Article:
So noxious is the stench of criminality and blood that hangs over the Sisi junta, the international police agency Interpol refused to honor its request last year for a warrant against Mansour. In October, Interpol declared that the Sisi junta’s warrant request against Mansour “did not meet Interpol’s rules.”

In a statement issued Saturday, Mansour declared, “I informed [the German police] that the global police organization has rejected Egypt’s request and that I have this document from Interpol to prove that I am not wanted in any charge. I also told them that all the cases that were filed against me in Egypt were fabricated. They, however, insisted on holding me in their detention center for investigation. They told me that they will transfer me to face an investigating judge, who will determine my case.”

The accusations against Mansour are manifestly as baseless as those against Greste, Fahmy and Mohamed. Egyptian Foreign Minister Badr Abdelattie told the Associated Press that Egyptian judicial authorities, including the chief prosecutor in Cairo, were in contact with German authorities and are still trying to decide what charges to bring against Mansour. However, they apparently include claims that Mansour “harmed the reputation of Egypt massively” by his coverage, and that he tortured an unidentified lawyer during mass protests in 2011.

“It’s unacceptable for freedom of the press and embarrassing for Germany that Mansour is being held here on these clearly political allegations,” said Mansour’s lawyer, Altin.

The German government’s decision to act on politically-tainted allegations is an infamous act. Its arrest of a journalist—based on accusations of harming the reputation of a junta that massacres unarmed protesters and tortures thousands of political prisoners—amounts to outright censorship. If Mansour is deported to Egypt, he will undoubtedly face a long a prison term, or even a death sentence.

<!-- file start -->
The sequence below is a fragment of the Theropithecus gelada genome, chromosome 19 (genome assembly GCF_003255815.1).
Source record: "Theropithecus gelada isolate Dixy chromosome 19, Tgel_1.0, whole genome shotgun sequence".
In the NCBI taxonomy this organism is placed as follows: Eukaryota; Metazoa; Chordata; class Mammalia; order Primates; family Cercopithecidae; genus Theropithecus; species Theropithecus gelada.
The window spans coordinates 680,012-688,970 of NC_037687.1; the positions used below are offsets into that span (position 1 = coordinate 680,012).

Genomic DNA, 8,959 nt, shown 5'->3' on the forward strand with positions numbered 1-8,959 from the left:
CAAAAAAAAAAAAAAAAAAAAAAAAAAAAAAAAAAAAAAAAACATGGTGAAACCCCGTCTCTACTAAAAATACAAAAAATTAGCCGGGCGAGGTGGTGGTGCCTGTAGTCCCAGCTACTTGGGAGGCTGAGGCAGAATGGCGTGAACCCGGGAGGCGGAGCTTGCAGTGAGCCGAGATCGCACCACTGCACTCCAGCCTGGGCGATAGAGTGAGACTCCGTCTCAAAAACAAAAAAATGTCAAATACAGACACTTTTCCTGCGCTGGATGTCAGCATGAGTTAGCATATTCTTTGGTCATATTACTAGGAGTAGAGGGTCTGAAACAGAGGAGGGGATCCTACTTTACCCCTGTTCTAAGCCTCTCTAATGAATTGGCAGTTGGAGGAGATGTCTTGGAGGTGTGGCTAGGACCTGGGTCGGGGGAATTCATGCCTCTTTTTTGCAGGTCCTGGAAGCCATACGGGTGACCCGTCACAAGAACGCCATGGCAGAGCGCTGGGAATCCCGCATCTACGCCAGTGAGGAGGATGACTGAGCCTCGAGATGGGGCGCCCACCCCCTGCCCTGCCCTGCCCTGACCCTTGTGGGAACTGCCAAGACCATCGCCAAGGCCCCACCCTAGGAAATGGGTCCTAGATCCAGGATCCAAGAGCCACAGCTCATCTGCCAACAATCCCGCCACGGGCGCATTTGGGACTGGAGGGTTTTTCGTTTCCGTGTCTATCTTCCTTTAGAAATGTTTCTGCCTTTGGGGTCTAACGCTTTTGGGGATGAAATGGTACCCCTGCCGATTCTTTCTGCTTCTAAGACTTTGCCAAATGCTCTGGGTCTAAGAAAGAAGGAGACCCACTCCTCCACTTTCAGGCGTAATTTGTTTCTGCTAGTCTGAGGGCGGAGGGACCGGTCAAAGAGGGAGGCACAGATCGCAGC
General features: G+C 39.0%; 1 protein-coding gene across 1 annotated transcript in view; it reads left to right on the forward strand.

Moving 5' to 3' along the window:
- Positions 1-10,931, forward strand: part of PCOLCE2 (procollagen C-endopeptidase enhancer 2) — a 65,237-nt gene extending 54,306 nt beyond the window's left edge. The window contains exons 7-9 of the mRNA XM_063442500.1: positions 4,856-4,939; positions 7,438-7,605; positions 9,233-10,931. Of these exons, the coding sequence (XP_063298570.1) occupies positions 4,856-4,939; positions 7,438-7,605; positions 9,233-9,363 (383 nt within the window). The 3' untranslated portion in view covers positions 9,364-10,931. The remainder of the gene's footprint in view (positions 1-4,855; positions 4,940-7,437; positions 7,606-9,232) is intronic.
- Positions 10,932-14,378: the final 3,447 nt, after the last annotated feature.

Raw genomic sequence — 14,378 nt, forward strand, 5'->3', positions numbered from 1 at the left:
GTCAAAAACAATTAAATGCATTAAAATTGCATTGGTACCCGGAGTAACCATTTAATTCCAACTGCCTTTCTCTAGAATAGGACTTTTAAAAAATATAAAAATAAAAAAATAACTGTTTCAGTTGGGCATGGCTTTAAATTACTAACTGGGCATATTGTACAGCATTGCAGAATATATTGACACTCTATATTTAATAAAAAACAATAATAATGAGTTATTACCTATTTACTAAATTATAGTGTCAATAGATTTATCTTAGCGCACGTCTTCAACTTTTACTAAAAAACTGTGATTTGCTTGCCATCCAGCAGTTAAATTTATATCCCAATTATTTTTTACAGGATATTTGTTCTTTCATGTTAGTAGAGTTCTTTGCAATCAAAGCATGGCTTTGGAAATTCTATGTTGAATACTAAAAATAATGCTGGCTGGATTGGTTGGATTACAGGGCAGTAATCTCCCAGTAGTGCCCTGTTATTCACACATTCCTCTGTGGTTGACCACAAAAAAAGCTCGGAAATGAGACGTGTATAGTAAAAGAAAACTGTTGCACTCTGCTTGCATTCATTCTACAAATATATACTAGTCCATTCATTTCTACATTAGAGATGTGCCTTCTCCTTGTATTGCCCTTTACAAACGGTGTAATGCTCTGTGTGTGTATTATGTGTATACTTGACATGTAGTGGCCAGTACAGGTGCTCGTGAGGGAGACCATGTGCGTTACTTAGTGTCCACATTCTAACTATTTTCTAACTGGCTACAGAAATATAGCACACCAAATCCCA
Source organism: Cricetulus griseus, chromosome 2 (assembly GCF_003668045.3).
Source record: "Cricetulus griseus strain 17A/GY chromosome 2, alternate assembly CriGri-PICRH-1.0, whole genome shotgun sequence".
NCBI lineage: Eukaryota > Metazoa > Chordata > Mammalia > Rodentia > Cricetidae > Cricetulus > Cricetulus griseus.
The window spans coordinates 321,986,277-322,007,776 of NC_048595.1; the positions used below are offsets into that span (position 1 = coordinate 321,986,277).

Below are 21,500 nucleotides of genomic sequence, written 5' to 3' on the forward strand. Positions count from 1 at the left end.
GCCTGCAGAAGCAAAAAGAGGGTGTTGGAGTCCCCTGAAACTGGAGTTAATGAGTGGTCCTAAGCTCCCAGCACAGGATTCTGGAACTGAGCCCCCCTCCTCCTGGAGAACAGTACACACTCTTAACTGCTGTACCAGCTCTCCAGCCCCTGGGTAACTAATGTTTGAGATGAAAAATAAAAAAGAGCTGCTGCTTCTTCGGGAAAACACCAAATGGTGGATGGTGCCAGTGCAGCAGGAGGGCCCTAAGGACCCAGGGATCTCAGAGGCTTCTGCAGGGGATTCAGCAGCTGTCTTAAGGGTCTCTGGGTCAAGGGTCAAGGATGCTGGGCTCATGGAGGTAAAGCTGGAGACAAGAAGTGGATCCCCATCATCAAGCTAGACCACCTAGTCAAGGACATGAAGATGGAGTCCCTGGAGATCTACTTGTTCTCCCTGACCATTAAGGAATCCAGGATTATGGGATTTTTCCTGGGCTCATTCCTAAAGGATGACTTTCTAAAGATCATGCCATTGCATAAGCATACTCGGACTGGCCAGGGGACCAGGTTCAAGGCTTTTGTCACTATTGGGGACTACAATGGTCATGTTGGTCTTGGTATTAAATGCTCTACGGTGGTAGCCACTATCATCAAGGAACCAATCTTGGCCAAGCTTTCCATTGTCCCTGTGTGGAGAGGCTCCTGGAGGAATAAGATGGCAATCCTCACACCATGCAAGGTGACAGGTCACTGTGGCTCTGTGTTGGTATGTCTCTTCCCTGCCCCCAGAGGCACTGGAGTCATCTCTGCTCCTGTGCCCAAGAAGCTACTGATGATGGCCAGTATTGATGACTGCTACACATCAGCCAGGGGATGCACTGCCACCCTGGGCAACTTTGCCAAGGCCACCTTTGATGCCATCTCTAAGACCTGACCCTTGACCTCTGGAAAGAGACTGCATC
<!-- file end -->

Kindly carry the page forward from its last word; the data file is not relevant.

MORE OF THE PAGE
Media organizations denounced the jailing of Mansour. Reporters Without Borders issued a statement calling the detention “Egypt’s terrible revenge against journalists that cross the regime,” and warning that if Berlin decides to extradite Mansour, “it will be putting itself at the service of a dictatorial regime and will dishonor itself.”

Al Jazeera Acting Director General Mostefa Souag declared, “The crackdown on journalists by Egyptian authorities is well known. Our network, as the Arab world’s most watched, has taken the brunt of this. Other countries must not allow themselves to be tools of this media oppression, least of all those that respect freedom of the media as does Germany.”

Like Washington, the European financial aristocracy supports the Sisi junta, which they see as the only force capable of suppressing the revolutionary struggles of the Egyptian working class that broke out in 2011. Earlier this month, Sisi traveled to Berlin, where he was showered with honors and tens of billions of euros in defense contracts and business deals. (See: Al-Sisi in Berlin: Red carpet for the hangman of Cairo) He was similarly received in earlier visits to Paris and Rome.

The arrest of Mansour marks, nonetheless, an escalation in the brazenness of the European Union (EU) powers’ support for the Sisi regime.

It is a calculated signal sent by Berlin that it is ready to publicly collaborate with repressive measures by military dictatorships taken, as in Egypt, to muzzle the press and crush opposition in the working class—despite popular opposition in Europe itself.

One of the intended recipients of this message is doubtless the Greek premier, Alexis Tsipras. He is currently seeking to renegotiate austerity measures demanded by Berlin and the EU, which are threatening to cut off credit to Greece and drive it into bankruptcy, though at the risk of provoking a new global financial meltdown and the possible disintegration of the EU itself.

Greece was ruled from 1967 to 1974 by the junta of the colonels, which came to power in a CIA-backed coup and employed mass torture and murder to suppress popular opposition.

If Berlin is capable of working so openly with the Egyptian junta, it will have no difficulty making arrangements with a new Greek military junta imposed to enforce austerity on the working class. Tsipras can see what his intended fate would be in such a scenario by looking south across the Mediterranean to Egypt, where Mursi is in jail on trumped-up charges, facing multiple death sentences.

AL-JAZEERA journalist Ahmed Mansour who was detained in Germany on Saturday on an Egyptian arrest warrant, was released from custody yesterday. Berlin prosecutors’ office spokesman Stefan Stoehr confirmed that Mr Mansour “is free,” but he was unable to provide any more details: here.